Preview Trailer

     So we have come to the end of the serialization of another one of my bestsellers that no one ever bought, and which has become obsolete in the twenty years or so since I wrote it.  It was an adventure to write Ranunculus to You in the Days when research demanded at least cabfare and a bus token, and it might be fun to do over now that I can look at four times the flower language books via the Interwebs.  But, to revert to vegetable vernacular, I hate to chew my cabbage twice. 

     It may worry those of you who follow this column to see us finish off another book, but fear not!  I have numerous books in my portfolio, and, fortunately, at least one more nonfiction bestseller I can serialize before I consider whether or not to resort to printing here some of my novels.  You will have some time to brace yourself before I push you into the fictional worlds of such undiscovered classics as “If Life Isn’t Worth Living, What Is?” or “The Hands of the Hen.”

     The book I will foist on you in the Monday blogs for a while now labors under several handicaps.  I never got as far as acquiring the rights to any photographs involved, for example.  But nowadays we have the Interwebs, and as the book deals with cinema, you can easily rush online and look at the movies I’m discussing, so that lack will not be felt TOO much.  (Some of the movies were easier to buy on videocassette than they are now, for some reason.  Life is like that: when one window opens, another one shuts.)

     Another defect in the book is that I never got around to writing a deep, philosophical examination of the main theme of the book, which is the adaptation of books into movies.  (I was honestly hoping my publisher would hire a Big Name—that is, someone who knows something ABOUT cinema—to write that.)  I will summarize my thoughts on that subject now, just to give you a hint of what is to come.

     I agree with a genius whose name I have unforgivably forgotten, who was asked by a reporter what he thought of what Hollywood had done to his book.  This chap said his book was right over there on the shelf; no one had done anything to it.  There was a movie made with the same title, and some of the book showed up in the film while other parts didn’t, but nobody had done anything to his book.

     The basic fact is that a book is a book and a movie is a movie.  A novelist can make eight months pass in three paragraphs, but you can’t do things so easily on the screen.  (You at least have to fade from a green forest to a snowfall to show it’s winter now; even that takes more time than reading three paragraphs.)  In the films I examined, one which worked very hard to put every word of the text onscreen was among the worst versions available.  A scene that is fun to read may take way too long to watch.  At the same time, scenes of great depth can be shown in a theater which would slow down the book if those nuanced movements of the characters had to be set out in words.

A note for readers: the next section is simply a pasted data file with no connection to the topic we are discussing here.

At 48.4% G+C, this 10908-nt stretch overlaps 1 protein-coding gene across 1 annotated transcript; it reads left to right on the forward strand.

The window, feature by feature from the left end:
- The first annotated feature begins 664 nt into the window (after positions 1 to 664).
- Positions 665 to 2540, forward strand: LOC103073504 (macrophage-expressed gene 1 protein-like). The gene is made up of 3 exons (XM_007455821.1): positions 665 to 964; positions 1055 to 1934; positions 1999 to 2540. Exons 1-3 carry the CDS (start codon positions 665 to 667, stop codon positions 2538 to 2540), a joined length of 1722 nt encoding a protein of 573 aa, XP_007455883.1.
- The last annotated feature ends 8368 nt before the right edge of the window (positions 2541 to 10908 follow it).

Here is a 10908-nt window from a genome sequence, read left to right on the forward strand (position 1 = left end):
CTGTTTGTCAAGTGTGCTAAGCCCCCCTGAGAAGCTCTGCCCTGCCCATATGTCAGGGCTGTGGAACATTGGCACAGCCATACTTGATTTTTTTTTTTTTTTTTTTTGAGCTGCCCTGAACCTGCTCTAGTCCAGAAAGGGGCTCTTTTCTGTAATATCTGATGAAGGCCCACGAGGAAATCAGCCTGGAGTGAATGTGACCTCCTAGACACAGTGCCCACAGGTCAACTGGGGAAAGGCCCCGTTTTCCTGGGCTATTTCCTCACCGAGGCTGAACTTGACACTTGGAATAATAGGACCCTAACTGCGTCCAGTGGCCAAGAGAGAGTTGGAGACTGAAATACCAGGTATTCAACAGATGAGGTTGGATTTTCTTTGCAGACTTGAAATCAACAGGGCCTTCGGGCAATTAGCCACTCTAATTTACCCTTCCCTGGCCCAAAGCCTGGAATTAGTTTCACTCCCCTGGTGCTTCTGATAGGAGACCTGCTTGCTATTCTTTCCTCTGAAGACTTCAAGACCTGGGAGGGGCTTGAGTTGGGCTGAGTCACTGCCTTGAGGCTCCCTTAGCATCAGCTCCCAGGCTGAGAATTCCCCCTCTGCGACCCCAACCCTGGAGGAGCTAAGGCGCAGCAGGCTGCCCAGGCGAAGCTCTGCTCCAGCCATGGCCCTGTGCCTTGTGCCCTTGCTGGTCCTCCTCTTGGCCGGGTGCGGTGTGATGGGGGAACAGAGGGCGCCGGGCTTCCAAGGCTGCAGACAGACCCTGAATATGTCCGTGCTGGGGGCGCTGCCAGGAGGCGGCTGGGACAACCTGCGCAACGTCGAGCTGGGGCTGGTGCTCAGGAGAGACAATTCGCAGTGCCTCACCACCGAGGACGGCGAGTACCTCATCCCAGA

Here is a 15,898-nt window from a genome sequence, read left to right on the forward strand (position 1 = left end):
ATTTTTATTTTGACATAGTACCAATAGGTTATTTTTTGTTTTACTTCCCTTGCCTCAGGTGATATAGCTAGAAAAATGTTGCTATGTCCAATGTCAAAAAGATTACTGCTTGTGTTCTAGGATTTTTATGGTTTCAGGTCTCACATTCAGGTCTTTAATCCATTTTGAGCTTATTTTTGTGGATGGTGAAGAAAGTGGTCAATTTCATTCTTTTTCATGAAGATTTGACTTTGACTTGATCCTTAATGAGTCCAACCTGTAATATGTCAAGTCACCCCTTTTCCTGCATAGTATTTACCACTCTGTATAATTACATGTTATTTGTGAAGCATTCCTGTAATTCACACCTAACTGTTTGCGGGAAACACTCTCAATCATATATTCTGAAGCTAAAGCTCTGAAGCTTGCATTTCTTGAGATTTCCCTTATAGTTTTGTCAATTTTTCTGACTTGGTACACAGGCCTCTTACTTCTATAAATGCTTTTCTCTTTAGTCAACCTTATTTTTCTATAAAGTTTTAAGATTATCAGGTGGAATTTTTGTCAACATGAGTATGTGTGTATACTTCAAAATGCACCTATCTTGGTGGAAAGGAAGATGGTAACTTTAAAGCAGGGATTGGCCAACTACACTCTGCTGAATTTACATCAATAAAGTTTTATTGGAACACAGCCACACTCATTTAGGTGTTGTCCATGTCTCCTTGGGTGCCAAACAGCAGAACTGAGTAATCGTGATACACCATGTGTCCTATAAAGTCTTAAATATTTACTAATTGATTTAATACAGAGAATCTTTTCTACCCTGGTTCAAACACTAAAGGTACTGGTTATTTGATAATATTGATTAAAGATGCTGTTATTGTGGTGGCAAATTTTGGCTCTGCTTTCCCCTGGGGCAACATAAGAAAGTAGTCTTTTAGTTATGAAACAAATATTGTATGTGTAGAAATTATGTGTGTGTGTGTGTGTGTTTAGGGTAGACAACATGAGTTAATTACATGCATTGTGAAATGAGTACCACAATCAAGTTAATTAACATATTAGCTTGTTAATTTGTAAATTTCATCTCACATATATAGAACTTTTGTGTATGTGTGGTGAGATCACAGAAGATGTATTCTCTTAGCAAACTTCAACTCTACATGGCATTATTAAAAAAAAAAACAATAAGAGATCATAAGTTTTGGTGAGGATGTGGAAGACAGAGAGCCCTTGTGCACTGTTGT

In short, a story can work in both media, but one needs to understand what works.  If you have seen any really bad movie versions of your favorite books or awful novelizations of your favorite movies, you get this.  That’s about all I have to say about that, which proves there are things you can do quicker in a blog than if a Big Name gets to expound on a subject.

     Another shortcoming of the book is that it deals with, well, a kind of movie a LOT of people don’t like to bother with.  I shall always cherish the remarks of one publisher’s volunteer reader, who wrote “I don’t know why anybody would even read this, much less BUY it!”  I have seen reference books which rate movies give individual movies in this book a top rating, only to leave them out of a wrap-up listing the best films because, well, it’s That Kind of movie, and no one’s going to want to see it anyhow.

     I had great hopes for this book.  I honestly thought it would provide a new way of studying movies, and that other people would take the same idea and, using different movies, do the same sort of thing.  Now the book is obsolete because other movies have come along in the (egad) twenty-four years since I wrote it.  But maybe we can have fun with it starting next week.  If not, I guess there are one or two other things you can look at on the Interwebs.

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